|Only 150 Years|
On New Year’s Day, America will recognize the sesquicentennial of the Emancipation Proclamation, which abolished slavery within the states attempting to secede from the U.S. and marked a step toward fulfilling our founding vision of a nation where all people are created equal.
It is worth pausing to reflect upon how far America has come since that January day in 1863. One hundred and fifty years is, within the long span of human existence, barely the blink of an eye – only two lifespans. In fact, my own grandfather could remember that day (yes, my grandfather). Yet in that time the Civil War has faded into the history books, the descendants of former slaves have risen to fill nearly every rank and role in American life, and the scourge of racism has diminished greatly. It required not only the leadership of a great man, President Lincoln, but also the personal involvement of millions of Americans rededicating themselves to the great unfinished work of the nation.
Indeed, history often reveals a remarkable human capacity to overcome division and hatred. I was born a few years after the United States concluded a horrific war against Germany, Japan, and Italy. Tens of millions had died. One might have imagined that the bitterness arising from such bloodshed could never be overcome – and yet now, only a handful of decades later, we count these former enemies as friends and allies.
Even during my time in Congress, I have seen progress that many thought impossible. In 2004, a president called upon Congress to amend our constitution to deny gay men and women the right to marry. Earlier this year, a different president announced his personal support for gay marriage.
Today, as America stands on the verge of a new year in which our challenges seem as great and our differences as stark as ever, I am encouraged to remember these lessons from our nation’s past. If history is any guide, the years ahead will once again bring the healing of deep scars, the bridging of great divisions, and the surmounting of insurmountable obstacles.
An Explanation to My Constituents
Last week, Congress passed a misguided bill authorizing the Defense Department for 2013. The legislation contained some positive provisions, including a (small) pay raise for troops, additional funding for family housing and support services, some provisions for additional research in breast cancer, some protections for women from sexual harassment and rape in the military, and an amendment I authored that creates a permanent National Language Service Corps within the Defense Department. It is intended to provide for the men and women we ask to defend our country.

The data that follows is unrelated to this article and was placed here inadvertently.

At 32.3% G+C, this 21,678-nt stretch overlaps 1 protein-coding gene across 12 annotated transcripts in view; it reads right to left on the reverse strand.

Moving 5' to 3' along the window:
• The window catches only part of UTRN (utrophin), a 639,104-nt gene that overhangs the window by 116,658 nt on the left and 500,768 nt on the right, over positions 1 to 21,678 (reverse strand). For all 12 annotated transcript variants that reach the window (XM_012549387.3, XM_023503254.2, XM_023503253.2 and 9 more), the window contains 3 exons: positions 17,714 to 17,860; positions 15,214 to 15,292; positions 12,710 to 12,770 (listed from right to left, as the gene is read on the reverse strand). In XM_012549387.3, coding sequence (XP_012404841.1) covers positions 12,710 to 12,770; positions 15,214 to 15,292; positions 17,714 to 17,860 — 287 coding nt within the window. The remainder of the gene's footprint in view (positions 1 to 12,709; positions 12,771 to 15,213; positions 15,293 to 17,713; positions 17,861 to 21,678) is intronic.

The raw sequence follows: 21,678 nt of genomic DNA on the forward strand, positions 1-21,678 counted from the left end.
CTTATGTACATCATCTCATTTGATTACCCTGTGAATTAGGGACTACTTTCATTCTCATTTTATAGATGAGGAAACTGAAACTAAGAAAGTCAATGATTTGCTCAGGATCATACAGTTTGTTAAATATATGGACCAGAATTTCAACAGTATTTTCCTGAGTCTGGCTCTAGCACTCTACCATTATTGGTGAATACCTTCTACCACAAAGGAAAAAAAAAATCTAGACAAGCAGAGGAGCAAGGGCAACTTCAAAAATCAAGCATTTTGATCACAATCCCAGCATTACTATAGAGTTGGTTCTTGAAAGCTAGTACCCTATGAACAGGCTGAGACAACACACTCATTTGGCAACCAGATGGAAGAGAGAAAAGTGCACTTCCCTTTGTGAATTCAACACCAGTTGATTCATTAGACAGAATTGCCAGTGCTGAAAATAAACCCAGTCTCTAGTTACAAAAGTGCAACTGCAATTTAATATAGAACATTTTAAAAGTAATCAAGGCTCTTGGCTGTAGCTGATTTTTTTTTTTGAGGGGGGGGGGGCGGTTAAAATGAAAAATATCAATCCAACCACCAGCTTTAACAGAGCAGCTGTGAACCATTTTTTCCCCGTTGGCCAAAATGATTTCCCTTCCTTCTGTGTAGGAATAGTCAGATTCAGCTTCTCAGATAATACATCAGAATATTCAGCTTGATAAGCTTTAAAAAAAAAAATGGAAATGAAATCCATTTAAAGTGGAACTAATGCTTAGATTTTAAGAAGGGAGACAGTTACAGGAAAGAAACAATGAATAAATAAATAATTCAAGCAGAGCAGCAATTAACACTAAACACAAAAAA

Unfortunately, the good measures were far outweighed by the bad. For example, the bill perpetuates a bloated nuclear weapons complex that does not enhance our security and in fact compromises our nonproliferation efforts. The bill continues funding for an exo-atmospheric kill vehicle – a provocative and destabilizing system that will waste millions more on our failed national missile defense effort. Worse, rather than moving toward a realistic scale of American military commitments, the bill commits our soldiers and our dollars to defend countries in Europe and the Pacific that should be capable of defending themselves. It continues to fund our combat operations in Afghanistan instead of restricting the use of those funds to withdrawal-related operations only.
Overall, the bill continues the acquisition programs and policies that have been in place for decades. It does not fundamentally reshape our armed forces for security today. It continues Cold War weapons acquisition programs that have no place in a 21st century, where the threats are much more diffuse and dispersed.
I deeply regret that I inadvertently cast a “yes” vote for this bill last week. There were six votes recorded in a row: a motion to recommit and then to pass of a large across-the-board cut of government programs, as proposed by Budget Chairman Paul Ryan; an honorific naming of a veterans health clinic in Spokane and another in Grand Rapids, naming a mountain peak next to Yosemite in honor of a former Olympic skier; and the Defense Authorization bill. I mistook the Defense bill. I intended to vote “no,” and I have inserted a statement into the Congressional record clarifying my intent. This is a very rare mistake for me. Although the bill passed by a huge margin, with many Republicans and Democrats voting for it, this was an important bill that in good conscience I would not vote for, and I want my constituents to know.
Stay In Touch with FEMA
If you registered for disaster aid in the aftermath of Hurricane Sandy, it is important that you keep in touch with FEMA, especially if your contact information changes. Updating contact information with current address and phone numbers will ensure FEMA can reach you with new information or questions.
To update your contact information, call the toll-free FEMA hotline at 1-800-462-7585. If you have not yet registered for disaster assistance, you may do so online by visiting www.DisasterAssistance.gov. Please note that FEMA has extended the deadline for New Jersey victims of Hurricane Sandy to apply for aid until January 30, 2013.